In a filing to the SEC, QSII had argued that “Independent Director’ proposed by Mr. Shapiro and his Affiliates goes far beyond the usual and customary definition of an ‘independent’ or ‘outside’ director, as prescribed by federal laws, the National Association of Corporate Directors, the Council of Institutional Investors (CII), the National Association of Securities Dealers (the ‘NASD’) and the New York Stock Exchange (the ‘NYSE’).”

Lawndale’s proposal was likely the strongest and broadest board independence shareholder proposal ever affirmed by the SEC for inclusion in a public company’s proxy. (For copy of the shareholder proposal, QSI’s no-action request, Lawndale’s response and the SEC decision see QSII 13-D/A #11 Exhibits B-E athttp://www.sec.gov/Archives/edgar/data/708818/0001012870-99-002051.txt) The settlement has incorporated what may be the strongest corporate governance guidelines and bylaws ever put in place by a public company. (see Exhibit 3.1 of QSII 8/5/99 8-K athttp://www.sec.gov/Archives/edgar/data/708818/0000708818-99-000008.txt and Lawndale 8/10/99 13D/A #14 Exhibit B athttp://www.sec.gov/Archives/edgar/data/708818/0001012870-99-002693.txt). Corporate governance provisions added to the bylaws are as follows:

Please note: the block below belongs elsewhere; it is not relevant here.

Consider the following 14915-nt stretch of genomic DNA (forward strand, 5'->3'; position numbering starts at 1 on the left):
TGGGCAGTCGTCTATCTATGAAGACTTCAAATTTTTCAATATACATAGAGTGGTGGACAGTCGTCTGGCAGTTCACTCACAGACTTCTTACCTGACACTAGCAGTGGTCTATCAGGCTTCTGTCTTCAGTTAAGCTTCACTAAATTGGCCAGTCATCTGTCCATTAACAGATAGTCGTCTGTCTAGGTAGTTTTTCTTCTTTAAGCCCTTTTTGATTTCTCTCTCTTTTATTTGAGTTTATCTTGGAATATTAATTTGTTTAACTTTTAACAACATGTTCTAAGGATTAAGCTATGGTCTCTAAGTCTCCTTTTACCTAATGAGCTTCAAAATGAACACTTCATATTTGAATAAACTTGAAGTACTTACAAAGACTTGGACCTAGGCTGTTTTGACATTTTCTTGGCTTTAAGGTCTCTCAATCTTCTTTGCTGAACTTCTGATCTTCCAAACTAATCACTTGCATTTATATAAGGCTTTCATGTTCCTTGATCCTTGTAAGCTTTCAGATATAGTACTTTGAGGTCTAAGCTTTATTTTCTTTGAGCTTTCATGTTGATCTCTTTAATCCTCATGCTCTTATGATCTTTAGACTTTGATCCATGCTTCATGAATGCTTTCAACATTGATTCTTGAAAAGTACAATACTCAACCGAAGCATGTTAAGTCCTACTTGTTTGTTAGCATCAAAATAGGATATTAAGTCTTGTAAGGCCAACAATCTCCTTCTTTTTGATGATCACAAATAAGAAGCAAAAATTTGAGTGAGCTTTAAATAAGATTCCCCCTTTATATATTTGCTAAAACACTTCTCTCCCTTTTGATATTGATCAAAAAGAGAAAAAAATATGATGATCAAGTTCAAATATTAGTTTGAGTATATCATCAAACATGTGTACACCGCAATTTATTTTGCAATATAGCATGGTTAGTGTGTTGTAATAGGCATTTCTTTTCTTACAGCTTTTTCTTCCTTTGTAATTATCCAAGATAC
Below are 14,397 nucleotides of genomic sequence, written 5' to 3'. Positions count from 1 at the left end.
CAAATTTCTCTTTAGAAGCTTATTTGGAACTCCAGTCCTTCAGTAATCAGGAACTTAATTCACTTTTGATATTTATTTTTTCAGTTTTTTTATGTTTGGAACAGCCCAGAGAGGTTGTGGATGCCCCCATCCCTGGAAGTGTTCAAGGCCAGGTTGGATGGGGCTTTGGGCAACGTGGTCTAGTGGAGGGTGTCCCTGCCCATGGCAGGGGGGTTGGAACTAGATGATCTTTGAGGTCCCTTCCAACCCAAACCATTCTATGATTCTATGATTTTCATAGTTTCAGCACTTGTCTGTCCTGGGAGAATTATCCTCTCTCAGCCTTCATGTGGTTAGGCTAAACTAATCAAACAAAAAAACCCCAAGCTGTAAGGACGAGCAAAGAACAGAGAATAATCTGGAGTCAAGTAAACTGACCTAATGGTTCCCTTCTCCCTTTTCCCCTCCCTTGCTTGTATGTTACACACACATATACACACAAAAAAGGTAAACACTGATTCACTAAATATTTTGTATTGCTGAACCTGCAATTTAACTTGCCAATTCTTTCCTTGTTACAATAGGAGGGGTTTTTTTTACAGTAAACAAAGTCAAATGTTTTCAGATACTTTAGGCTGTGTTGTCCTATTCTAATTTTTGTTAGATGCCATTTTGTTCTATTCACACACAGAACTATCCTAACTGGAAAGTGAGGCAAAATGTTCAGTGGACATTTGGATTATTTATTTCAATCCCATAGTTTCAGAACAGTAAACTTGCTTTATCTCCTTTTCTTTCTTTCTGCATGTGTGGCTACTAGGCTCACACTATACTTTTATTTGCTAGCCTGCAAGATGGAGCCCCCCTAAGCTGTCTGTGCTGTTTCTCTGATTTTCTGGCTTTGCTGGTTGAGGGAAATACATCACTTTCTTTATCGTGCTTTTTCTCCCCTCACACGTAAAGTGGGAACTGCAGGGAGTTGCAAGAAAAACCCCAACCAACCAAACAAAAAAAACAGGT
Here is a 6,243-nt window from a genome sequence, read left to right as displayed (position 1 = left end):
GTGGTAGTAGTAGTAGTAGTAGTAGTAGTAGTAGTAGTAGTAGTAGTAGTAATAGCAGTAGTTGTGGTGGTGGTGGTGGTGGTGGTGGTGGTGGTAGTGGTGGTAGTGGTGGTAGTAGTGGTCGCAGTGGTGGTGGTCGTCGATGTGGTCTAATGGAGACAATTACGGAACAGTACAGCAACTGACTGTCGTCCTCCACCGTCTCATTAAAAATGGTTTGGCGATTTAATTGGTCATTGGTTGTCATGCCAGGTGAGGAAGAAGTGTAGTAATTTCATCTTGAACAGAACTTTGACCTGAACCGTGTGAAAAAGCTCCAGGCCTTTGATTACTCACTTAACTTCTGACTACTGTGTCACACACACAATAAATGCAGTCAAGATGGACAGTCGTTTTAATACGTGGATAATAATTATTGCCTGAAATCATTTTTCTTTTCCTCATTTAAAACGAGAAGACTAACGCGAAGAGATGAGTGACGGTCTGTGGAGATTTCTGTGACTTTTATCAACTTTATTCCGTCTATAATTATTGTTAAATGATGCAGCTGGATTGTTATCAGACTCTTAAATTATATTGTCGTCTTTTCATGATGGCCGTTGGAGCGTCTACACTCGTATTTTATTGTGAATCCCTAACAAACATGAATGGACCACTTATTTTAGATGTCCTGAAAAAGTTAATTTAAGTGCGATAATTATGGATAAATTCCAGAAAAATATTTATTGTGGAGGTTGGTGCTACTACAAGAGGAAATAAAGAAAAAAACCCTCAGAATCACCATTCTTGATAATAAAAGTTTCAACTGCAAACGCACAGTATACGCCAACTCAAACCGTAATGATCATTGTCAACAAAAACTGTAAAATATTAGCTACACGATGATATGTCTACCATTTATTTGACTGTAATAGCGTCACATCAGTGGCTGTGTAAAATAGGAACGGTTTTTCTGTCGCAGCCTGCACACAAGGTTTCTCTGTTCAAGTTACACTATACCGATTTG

1. At least three-quarters of the members of the board of directors (the “Board”) shall be independent. For purposes of any action of the Board, at least one-half of the directors present and eligible to vote must be independent.

An independent director means a person who:

(a) has never been an employee of the Company or any of its subsidiaries;
(b) provides no services to the Company or to the Chief Executive Officer or senior management of the Company as an adviser, consultant or otherwise;
(c) is not employed by an entity which provides services to the Company or to the Chief Executive Officer or senior management of the Company as an adviser, consultant or otherwise;
(d) is not affiliated with a significant customer or supplier of the Company (“significant” means more than 1% of annual sales);